Harassment and undue influence
Under this heading are covered various species and aspects of unfair trade practices whose commission is not so rampantly common and occurrence not so prevalent. The practices are also viewed variedly from jurisdiction to jurisdiction.
In a nutshell they are borderline cases wherein an entity exerts psychological pressure on existing and prospective clients with the ill intention of discouraging them from maintaining and establishing trade relations with their rival — that is mental and emotional hijack.
Though in our modern day society these instances are rare, we have in this category acts of picketing, whether verbally or through written media such as placards.
Acts of imposing undue psychological pressure may be in the form of nuisance advertising in a bid to exploit fear of the unknown aroused in the targeted audience. This may take the form of adverts directed at the elderly purporting that should these senior citizens not consume certain products they may end up in a nursing home. They may also go to extremes by instilling fears of imminent death or serious health problems.
In all such cases the predatory instincts of the perpetrator target the vulnerability of the clientele to arouse fear of the unknown either to attract custom away from their rival or chase away their rival’s custom through unscrupulous and malicious methods. In all respects it is an illicit method of soliciting custom through mentally and emotionally haranguing vulnerable customers.
Trade boycott and impediment
Essentially, this is the refusal or instigation of others to refuse to engage in business relations with the perpetrator’s rival. There are two cases of boycott, namely:
(i) primary boycott which is the outright refusal by one business concern from doing business with another for whatever reason, and (ii) secondary boycott, where third parties are systematically dissuaded from doing business with a particular concern. In essence, these are aspects of unfair trade practices driven by the ill motive to impede a rival’s functional activities or business operations.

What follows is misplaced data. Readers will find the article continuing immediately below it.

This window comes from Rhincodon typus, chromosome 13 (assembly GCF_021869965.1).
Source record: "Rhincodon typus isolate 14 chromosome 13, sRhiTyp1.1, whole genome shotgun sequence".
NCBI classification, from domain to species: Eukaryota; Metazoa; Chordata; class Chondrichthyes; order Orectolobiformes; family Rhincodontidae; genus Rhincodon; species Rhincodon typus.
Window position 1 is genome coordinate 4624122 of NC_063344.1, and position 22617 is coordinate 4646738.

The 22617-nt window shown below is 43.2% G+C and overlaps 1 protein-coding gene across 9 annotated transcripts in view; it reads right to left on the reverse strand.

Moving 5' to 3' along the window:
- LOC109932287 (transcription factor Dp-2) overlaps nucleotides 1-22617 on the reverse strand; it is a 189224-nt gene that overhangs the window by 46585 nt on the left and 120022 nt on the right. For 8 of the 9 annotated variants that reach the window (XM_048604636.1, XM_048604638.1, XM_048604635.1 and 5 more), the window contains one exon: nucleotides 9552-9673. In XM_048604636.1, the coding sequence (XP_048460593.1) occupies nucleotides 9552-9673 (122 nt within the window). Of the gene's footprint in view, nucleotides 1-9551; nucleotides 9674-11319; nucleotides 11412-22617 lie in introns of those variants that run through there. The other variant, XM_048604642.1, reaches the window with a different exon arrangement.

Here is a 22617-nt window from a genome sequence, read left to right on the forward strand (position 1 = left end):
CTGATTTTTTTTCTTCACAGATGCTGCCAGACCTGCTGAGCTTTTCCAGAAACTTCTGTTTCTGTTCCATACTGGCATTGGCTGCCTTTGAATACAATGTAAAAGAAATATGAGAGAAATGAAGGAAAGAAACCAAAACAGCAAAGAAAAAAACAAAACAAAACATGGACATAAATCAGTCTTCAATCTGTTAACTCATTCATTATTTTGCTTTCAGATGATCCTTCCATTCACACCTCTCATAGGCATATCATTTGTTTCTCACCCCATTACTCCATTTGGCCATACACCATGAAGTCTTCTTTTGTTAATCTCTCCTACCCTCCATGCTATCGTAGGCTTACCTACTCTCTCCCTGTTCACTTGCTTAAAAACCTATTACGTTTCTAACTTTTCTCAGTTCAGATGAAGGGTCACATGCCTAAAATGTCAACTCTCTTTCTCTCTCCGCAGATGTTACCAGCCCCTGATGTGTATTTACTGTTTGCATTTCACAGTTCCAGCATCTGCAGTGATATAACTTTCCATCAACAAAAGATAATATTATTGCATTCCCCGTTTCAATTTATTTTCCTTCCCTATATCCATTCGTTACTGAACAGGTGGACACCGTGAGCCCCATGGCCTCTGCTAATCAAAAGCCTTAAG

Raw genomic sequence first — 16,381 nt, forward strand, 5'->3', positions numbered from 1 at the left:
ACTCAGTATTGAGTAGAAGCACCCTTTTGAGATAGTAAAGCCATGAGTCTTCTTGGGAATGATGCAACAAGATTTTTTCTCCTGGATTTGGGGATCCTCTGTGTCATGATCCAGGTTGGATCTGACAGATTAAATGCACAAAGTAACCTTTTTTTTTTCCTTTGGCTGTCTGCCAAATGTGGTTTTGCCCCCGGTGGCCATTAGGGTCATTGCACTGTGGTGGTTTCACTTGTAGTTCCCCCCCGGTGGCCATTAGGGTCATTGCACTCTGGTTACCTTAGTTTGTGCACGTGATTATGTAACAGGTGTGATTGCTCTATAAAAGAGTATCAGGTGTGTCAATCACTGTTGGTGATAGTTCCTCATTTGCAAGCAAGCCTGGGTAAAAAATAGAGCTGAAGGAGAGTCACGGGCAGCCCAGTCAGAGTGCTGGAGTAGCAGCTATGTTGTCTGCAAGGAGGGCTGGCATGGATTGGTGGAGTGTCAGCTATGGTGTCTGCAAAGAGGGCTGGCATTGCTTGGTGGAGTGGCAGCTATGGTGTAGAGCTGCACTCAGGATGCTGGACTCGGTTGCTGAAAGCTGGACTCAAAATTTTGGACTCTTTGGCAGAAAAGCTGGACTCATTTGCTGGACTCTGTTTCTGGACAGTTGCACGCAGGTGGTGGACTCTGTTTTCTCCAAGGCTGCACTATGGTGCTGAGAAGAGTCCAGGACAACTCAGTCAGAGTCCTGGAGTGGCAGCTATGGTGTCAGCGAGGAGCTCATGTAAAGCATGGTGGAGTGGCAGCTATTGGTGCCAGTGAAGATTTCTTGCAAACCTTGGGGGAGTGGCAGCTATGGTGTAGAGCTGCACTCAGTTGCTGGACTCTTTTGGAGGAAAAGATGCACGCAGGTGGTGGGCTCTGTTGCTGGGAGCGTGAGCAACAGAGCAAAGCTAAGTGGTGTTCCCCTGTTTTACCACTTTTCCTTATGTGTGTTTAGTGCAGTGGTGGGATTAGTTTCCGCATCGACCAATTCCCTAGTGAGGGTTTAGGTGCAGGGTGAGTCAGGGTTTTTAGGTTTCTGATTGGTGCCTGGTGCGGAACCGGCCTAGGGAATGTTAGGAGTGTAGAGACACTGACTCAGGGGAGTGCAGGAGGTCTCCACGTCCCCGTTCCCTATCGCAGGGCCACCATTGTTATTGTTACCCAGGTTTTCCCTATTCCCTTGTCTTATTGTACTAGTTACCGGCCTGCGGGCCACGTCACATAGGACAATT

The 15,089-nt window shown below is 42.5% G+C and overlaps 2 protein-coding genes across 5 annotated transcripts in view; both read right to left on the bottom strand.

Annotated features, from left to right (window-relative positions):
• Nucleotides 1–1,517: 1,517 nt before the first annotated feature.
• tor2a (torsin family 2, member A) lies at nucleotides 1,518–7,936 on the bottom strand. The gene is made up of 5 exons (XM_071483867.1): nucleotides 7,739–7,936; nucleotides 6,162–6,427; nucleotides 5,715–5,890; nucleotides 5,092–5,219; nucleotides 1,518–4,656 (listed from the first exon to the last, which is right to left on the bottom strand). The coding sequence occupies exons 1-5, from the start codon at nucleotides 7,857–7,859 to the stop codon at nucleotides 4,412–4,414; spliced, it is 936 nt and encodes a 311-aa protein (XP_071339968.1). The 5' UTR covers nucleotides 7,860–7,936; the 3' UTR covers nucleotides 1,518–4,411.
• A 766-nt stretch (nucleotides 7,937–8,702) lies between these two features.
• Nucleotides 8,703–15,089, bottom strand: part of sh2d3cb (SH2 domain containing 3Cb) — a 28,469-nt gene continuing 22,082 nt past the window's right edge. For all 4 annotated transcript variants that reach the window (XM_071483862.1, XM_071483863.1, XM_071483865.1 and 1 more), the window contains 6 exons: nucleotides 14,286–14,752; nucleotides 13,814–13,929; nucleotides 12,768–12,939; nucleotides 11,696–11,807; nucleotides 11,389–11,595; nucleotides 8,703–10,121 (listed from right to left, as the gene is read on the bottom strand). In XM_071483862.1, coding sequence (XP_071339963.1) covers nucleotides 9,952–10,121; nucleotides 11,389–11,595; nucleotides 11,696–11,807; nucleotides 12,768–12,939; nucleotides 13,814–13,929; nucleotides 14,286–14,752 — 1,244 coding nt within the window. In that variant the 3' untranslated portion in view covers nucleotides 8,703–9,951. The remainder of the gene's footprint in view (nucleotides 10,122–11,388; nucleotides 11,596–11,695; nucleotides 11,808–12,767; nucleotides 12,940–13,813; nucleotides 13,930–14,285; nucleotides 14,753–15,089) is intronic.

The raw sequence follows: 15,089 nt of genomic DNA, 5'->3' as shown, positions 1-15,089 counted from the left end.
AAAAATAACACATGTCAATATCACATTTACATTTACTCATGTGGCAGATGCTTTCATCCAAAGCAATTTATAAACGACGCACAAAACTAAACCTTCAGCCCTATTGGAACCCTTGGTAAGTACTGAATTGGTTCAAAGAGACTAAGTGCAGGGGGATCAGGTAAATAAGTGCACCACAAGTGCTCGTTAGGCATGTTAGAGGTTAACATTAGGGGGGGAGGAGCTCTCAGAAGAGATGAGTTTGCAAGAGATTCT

With primary boycott, however, it is difficult yet to say this is legally a wrongful act. Yes, it may be morally wrong, but no more than that since every person has the unfettered right and inalienable freedom to do business with anyone they so wish to the exclusion of others without incurring the wrath of the law.
Contrariwise, secondary boycott is an intrusion into another’s privacy. For it enables the perpetrator to make inroads and harm another’s painstakingly-created goodwill. And by so doing, unfairly benefit from custom not ascribed to their own merits. To that extent, it thus carries aspects of both free-riding and harassment, and as such it is legally wrongful conduct.
Aspects of hindering or obstruction of a rival’s functional activities include acts such as inducing a rival’s clientele, agents and personnel alike to flee through offering bribes or peddling falsehoods in order to deceive.
More often than not this is accompanied by a ruthless violation of the rival’s trade secrets. We need not state more than that this is not only a wrongful, but an uncouth way of unfair trade practices.
Enticement of custom
This species of unfair trade practices comprises a broad category of aspects of soliciting clientele or custom through enticement and luring. These are forms of marketing techniques which seek to influence the consuming public to buy products whose prices are otherwise not commensurate with their quality or not really needed, save for the bait that has been dangled such as bonuses, gifts and lottery prizes.
Under these circumstances customer choice is clearly not exercised by discretionary means, wisdom and volition, but through undue influence.



  • Pasipanodya is an IP consultant who writes in his own capacity. Feedback on: mobile +263 775053007, or e-mail: henripasi@gmail.com